As Secor Upson walked down an alley on his way to work, a circle caught him by surprise. As he kept walking, the circle became an ellipse; the forms rushed at him, as in a tunnel. “It’s almost like being born,” he said.
Upson had wandered into New Haven’s latest public art work in progress.
He had just dropped off his bike for repairs Tuesday morning and was walking down the alley on Chapel Street between College and Temple. Upson works at St. Raphael’s and is a Gateway nursing student. His busy life revolves around science; it has little time in it for art and gallery going.
“I’m only your local phlebotomist,” he said.
His unplanned viewing of Square with four circles (click on the play arrow to watch) evoked not only a personal wow, but a subtle response that would have pleased any artist.
Especially its creator, artist Felice Varini.
The internationally known and Paris-based Varini (pictured) has been in town for three weeks mounting the exhibit, his first U.S. work, commissioned by our local Site Projects New Haven. He is just about done.
Swiss-born Varini’s four circles and a square are done in rich red paint that fills the pedestrian passageway from Chapel to Temple on both walls and the façade of the Temple Street parking garage at its terminus.
As Upson discovered, the point of it is how the image changes as do the colors depending on your vantage.
Varini and his local assistant Daniel Proulx (who helped with the translations of Varini remarks below) have been at work since May 23, when with nocturnal hoopla they projected the outline on the walls and garage. A week later, with the help of booms and lifts, brushes, and rollers, the work is 95 percent done.
“My biggest surprise is the velocity,” said Varini. He was not surprised at how the image changes as you approach it, which was his intention. He is surprised by how much it changes and how fast.
That’s what Upson discovered as he walked from the beginning vantage, just a foot or so from Chapel, toward the garage. You can start anywhere; Proulx suggested a foot or so in from Chapel, where the lines lined up into the square. As you move toward them, they break up.
Varini is a convivial and genial man but he was also driven to finish a small section of the work. On Tuesday morning he had time to offer that, contrary to some of the press coverage on his work, he is not a performance artist; nor did he incorporate responses of admiring passersby into his work.
“I do painting on architecture,” he said. Meaning that he left the canvas in his studio. His new canvas is a building or a space. But he is the artist.
He said although he used only one color, the underlying color of the walls on the alleyway and the concrete on the parking garage made different colors or variants of the orange, and different shapes.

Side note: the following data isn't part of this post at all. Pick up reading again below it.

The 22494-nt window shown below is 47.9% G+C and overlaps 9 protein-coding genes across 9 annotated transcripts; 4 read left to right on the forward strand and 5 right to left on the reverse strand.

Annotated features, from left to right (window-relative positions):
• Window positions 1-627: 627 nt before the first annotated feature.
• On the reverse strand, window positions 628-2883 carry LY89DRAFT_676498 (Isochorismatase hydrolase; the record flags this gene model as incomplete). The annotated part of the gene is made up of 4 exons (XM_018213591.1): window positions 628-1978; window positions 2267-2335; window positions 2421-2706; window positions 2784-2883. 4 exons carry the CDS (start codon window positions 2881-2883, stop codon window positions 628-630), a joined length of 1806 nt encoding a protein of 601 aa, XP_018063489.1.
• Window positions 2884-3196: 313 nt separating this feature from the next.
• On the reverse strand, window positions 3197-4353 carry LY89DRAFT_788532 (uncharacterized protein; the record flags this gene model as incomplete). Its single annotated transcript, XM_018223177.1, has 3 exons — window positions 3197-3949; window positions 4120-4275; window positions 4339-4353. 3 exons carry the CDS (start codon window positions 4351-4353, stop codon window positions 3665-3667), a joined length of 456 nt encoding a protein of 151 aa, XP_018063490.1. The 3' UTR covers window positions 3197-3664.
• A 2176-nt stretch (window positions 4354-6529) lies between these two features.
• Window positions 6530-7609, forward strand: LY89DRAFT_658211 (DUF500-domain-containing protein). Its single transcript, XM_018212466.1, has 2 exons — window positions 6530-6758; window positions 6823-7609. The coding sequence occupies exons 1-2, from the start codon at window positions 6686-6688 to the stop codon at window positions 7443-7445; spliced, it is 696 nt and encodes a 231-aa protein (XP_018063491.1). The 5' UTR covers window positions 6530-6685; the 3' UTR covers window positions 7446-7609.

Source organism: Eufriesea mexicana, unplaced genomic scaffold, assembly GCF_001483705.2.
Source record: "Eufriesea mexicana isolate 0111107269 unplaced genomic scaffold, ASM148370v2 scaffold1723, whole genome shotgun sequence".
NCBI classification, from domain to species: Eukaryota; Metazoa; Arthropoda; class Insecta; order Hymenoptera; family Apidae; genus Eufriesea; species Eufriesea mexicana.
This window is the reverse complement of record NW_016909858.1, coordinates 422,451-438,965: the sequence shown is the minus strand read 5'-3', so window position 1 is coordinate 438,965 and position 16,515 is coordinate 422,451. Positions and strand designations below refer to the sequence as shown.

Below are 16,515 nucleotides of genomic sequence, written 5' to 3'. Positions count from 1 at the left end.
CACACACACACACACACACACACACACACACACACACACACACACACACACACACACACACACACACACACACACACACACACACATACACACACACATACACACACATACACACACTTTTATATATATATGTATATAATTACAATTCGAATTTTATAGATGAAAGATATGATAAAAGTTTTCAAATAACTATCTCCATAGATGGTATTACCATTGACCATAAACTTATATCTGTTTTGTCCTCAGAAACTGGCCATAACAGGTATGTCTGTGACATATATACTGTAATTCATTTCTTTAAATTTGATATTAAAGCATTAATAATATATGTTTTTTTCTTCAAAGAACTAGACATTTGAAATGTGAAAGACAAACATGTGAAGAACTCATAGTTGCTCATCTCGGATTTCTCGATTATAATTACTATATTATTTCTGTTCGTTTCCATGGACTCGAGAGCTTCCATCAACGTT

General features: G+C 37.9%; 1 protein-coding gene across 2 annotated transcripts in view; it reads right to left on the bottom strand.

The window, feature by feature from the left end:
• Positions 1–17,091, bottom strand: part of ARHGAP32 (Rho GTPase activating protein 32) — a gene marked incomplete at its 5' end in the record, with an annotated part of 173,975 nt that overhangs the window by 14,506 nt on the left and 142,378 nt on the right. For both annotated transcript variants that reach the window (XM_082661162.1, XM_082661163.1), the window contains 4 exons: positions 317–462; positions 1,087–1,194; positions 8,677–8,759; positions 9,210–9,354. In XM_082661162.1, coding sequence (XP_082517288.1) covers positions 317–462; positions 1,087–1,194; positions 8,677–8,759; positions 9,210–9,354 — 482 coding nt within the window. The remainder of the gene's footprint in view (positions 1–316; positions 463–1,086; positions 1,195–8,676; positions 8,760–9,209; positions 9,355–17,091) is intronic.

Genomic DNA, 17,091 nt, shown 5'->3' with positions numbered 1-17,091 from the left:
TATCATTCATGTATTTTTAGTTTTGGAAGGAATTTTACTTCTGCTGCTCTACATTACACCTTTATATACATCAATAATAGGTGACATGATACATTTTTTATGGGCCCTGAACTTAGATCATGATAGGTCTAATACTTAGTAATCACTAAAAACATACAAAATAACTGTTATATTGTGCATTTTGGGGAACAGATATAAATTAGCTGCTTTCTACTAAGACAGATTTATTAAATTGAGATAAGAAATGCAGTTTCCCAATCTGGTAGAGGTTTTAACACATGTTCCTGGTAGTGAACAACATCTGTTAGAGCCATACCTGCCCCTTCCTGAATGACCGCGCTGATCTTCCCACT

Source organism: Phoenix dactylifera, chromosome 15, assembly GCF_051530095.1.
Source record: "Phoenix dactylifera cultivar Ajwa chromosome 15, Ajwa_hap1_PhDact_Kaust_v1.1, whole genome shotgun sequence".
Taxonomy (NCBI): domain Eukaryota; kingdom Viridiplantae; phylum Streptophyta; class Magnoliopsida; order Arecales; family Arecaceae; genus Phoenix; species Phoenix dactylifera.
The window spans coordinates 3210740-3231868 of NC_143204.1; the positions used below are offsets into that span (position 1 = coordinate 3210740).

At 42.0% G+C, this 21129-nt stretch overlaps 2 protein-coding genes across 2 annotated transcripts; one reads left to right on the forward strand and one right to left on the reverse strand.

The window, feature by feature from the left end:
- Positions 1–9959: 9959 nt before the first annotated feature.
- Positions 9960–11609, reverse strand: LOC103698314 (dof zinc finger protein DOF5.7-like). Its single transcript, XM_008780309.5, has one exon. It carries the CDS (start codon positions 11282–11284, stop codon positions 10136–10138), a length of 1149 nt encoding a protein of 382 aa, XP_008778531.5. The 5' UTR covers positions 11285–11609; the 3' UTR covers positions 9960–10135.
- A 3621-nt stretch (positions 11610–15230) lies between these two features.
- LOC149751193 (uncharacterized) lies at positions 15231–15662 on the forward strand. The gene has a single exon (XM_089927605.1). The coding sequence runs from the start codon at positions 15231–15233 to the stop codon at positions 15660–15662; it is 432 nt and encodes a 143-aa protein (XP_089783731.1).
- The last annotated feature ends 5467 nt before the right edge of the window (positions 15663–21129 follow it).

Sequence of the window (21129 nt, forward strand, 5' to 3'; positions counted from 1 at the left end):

Why did he choose this location? The small street appealed to him. It was intimate, less traveled, and then, boom, there is the parking garage dominating the end of it like a lord of the manor.
“I really like contrasts,” he said. “It’s for that I chose this.”
He was making a comment neither on parking, one of New Haven’s grand themes, nor on America, although the contrast between the small and the gargantuan reflects his view of America, he offered.
Varini admires Jackson Pollock and the European Lucio Fontana, an early and formative influence. In 1962 Varini saw a work by Fontana, exhibited in his own native Locarno, Switzerland. In that work Fontana had cut the canvas within its frame, leaving a gaping slash. Young Varini was launched; he too left the canvas, slashed or unslashed, in the studio.
Other influences are the Americans Carl Andre and our local artistic hero Sol LeWitt, another conceptual artist.
There’s this difference: Whereas LeWitt’s work can be replicated by others who follow his detailed instructions, Varini won’t let anyone do the work but himself and his chosen assistants.
With the work mostly done now, Varini said, “I feel liberated.” He was very happy with his original conception.
Now the art-maker in Varini’s view is no longer Varini:“The architecture is making the abstract painting on the eye of the viewer.”
Like Secor Upson.
Before he went on to work, Upson the scientist kept on referring to Varini’s work as something on the cusp between the geometric and the emotional. “It’s like going into something. It’s so precise. It’s taking a monotonous little alleyway and turning it into a focal point.”
He said he always rides his bike through the alley without looking at his surroundings. That will change.
A separate but related work by Varini, Three black circles in air (pictured), is on view at the main branch of the public library, where Varini gave a public talk Wednesday morning. Photos of his earlier projects are on view at the Yale University Art Gallery. Paintings by students at Co-Op High related to Varini’s work are exhibited at the school at 210 College St.
A celebration of the completion of the new work, with speakers, tours, and festivities is scheduled in Temple Plaza Friday at 5 p.m.. As it’s public art, the party is open to the public, of course. The work will continue to be on view until 2011.